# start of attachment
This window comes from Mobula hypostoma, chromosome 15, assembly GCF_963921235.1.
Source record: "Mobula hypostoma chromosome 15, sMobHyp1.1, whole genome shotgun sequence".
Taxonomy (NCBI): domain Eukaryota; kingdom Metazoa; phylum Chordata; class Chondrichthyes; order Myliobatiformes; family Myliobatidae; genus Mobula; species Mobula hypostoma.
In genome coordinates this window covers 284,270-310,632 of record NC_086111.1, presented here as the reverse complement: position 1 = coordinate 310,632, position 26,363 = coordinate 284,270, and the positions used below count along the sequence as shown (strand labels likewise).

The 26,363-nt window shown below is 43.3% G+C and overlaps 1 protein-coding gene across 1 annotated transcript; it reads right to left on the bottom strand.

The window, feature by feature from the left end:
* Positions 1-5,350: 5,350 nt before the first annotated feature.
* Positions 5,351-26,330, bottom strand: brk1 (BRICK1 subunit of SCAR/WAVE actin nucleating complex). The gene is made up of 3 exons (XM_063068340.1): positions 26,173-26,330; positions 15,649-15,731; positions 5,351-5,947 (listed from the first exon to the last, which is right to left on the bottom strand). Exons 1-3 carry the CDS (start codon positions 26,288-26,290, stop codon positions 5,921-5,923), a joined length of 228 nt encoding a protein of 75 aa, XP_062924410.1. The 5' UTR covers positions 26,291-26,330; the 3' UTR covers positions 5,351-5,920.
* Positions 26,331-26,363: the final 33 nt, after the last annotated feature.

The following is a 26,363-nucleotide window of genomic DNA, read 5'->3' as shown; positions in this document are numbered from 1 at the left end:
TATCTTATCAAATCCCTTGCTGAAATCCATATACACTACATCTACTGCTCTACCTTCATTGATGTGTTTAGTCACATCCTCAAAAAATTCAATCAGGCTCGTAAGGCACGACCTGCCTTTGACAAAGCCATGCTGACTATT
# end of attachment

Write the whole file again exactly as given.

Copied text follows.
This window comes from Mobula hypostoma, chromosome 15, assembly GCF_963921235.1.
Source record: "Mobula hypostoma chromosome 15, sMobHyp1.1, whole genome shotgun sequence".
Taxonomy (NCBI): domain Eukaryota; kingdom Metazoa; phylum Chordata; class Chondrichthyes; order Myliobatiformes; family Myliobatidae; genus Mobula; species Mobula hypostoma.
In genome coordinates this window covers 284,270-310,632 of record NC_086111.1, presented here as the reverse complement: position 1 = coordinate 310,632, position 26,363 = coordinate 284,270, and the positions used below count along the sequence as shown (strand labels likewise).

The 26,363-nt window shown below is 43.3% G+C and overlaps 1 protein-coding gene across 1 annotated transcript; it reads right to left on the bottom strand.

The window, feature by feature from the left end:
* Positions 1-5,350: 5,350 nt before the first annotated feature.
* Positions 5,351-26,330, bottom strand: brk1 (BRICK1 subunit of SCAR/WAVE actin nucleating complex). The gene is made up of 3 exons (XM_063068340.1): positions 26,173-26,330; positions 15,649-15,731; positions 5,351-5,947 (listed from the first exon to the last, which is right to left on the bottom strand). Exons 1-3 carry the CDS (start codon positions 26,288-26,290, stop codon positions 5,921-5,923), a joined length of 228 nt encoding a protein of 75 aa, XP_062924410.1. The 5' UTR covers positions 26,291-26,330; the 3' UTR covers positions 5,351-5,920.
* Positions 26,331-26,363: the final 33 nt, after the last annotated feature.

The following is a 26,363-nucleotide window of genomic DNA, read 5'->3' as shown; positions in this document are numbered from 1 at the left end:
TATCTTATCAAATCCCTTGCTGAAATCCATATACACTACATCTACTGCTCTACCTTCATTGATGTGTTTAGTCACATCCTCAAAAAATTCAATCAGGCTCGTAAGGCACGACCTGCCTTTGACAAAGCCATGCTGACTATT